Roger Federer withdrew from the Australian Open while he continues preparing to return to action after two operations on his right knee and a tour absence that will have lasted longer than a year, his agent told The Associated Press.
Tony Godsick — Federer’s long-time representative and CEO of their management company, TEAM8 — said Sunday he is working on putting together a 2021 tennis calendar for the 20-time Grand Slam champion, who plans to get back to competition soon after the year’s first major tennis tournament.
This ends Federer's streak of 21 consecutive appearances at Melbourne Park, a run that began with his 2000 debut there and includes six championships.
“Roger has decided not to play the 2021 Australian Open. He has made strong progress in the last couple of months with his knee and his fitness. However, after consultation with his team, he decided that the best decision for him in the long run is to return to competitive tennis after the Australian Open,” Godsick said in a statement sent to the AP.
“I will start discussions this coming week for tournaments that begin in late February and then start to build a schedule for the rest of the year,” Godsick said.
The start of the Australian Open's main draw was delayed by three weeks because of the coronavirus pandemic and is now scheduled to begin on Feb. 8. In other news related to the tournament, Tennis Australia announced that five-time runner-up Andy Murray was given a wild-card entry.
Murray, a three-time major champion and former No. 1, is 122nd in the rankings after going through two hip operations and considering retirement.
The 39-year-old Federer, who has spent more weeks atop the ATP rankings than anyone else but is No. 5 after his hiatus, is currently training in his usual offseason home of Dubai, United Arab Emirates.
The choice to delay his comeback came with input from coaches Severin Luthi and Ivan Ljubicic and fitness coach Pierre Paganini.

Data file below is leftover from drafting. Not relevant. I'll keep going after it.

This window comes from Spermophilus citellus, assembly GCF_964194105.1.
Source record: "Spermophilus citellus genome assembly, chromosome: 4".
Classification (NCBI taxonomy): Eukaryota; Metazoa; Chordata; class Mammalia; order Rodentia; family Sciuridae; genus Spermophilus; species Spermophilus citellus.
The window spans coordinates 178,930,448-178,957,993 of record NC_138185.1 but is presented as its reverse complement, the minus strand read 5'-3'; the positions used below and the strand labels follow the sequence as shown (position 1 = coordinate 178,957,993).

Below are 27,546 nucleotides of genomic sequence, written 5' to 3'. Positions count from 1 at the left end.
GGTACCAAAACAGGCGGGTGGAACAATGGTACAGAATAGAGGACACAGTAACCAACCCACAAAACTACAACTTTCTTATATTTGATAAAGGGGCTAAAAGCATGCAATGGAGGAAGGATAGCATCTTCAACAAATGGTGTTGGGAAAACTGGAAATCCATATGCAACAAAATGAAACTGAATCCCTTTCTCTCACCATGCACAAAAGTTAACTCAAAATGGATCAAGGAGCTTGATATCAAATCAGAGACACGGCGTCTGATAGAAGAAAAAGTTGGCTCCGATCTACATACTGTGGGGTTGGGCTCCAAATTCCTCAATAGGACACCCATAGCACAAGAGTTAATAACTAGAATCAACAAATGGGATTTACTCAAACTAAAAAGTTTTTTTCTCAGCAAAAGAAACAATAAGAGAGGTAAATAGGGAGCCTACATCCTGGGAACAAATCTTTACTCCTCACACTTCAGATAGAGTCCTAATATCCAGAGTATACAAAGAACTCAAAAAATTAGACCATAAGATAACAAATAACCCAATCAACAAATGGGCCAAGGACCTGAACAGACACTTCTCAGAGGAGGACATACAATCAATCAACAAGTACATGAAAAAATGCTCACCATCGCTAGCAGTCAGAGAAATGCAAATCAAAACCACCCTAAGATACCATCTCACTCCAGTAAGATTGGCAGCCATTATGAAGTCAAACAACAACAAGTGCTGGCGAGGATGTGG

“We wish him all the best as he prepares for his comeback later in the year," Australian Open tournament director Craig Tiley said in a tweet confirming that Federer pulled out of the field, “and look forward to seeing him in Melbourne in 2022.”
Federer hasn’t played a tournament match since late January at the 2020 Australian Open, where he was clearly injured while losing in straight sets to eventual champion Novak Djokovic in the semifinals. Soon after, Federer participated in an exhibition charity event with Rafael Nadal in front of a record tennis crowd of more than 50,000 people at a soccer stadium in Cape Town, South Africa.
Just weeks later, Federer announced he had arthroscopic surgery on his right knee and would be sidelined for at least four months. He later had a second procedure on that knee and wound up missing the rest of the pandemic-altered season.
One measure of Federer’s popularity: Despite appearing in only six matches in 2020, he recently was voted the winner of the ATP Tour fans’ favorite award for the 18th consecutive time.
Until this knee issue, Federer only had his career interrupted once by an operation — on his left knee in 2016. He sat out the second half of that season, including the Rio de Janeiro Olympics and the U.S. Open, but was back at his best when he resumed playing, winning the Australian Open and Wimbledon in 2017.
He won the Australian Open again the following year for No. 20 in his Grand Slam collection, which includes eight trophies from Wimbledon, five from the U.S. Open and one from the French Open.
While Federer was sidelined this year, Nadal equaled his men’s record for most major championships by collecting his 20th at Roland Garros in October. Federer posted a congratulatory message on social media to Nadal that day, saying he hopes “20 is just another step on the continuing journey for both of us.”
Djokovic’s title in Australia this year moved him closer to the other members of the Big Three of men’s tennis with a total of 17.
Follow Howard Fendrich on Twitter at https://twitter.com/HowardFendrich
More AP tennis: https://apnews.com/apf-Tennis and https://twitter.com/AP_Sports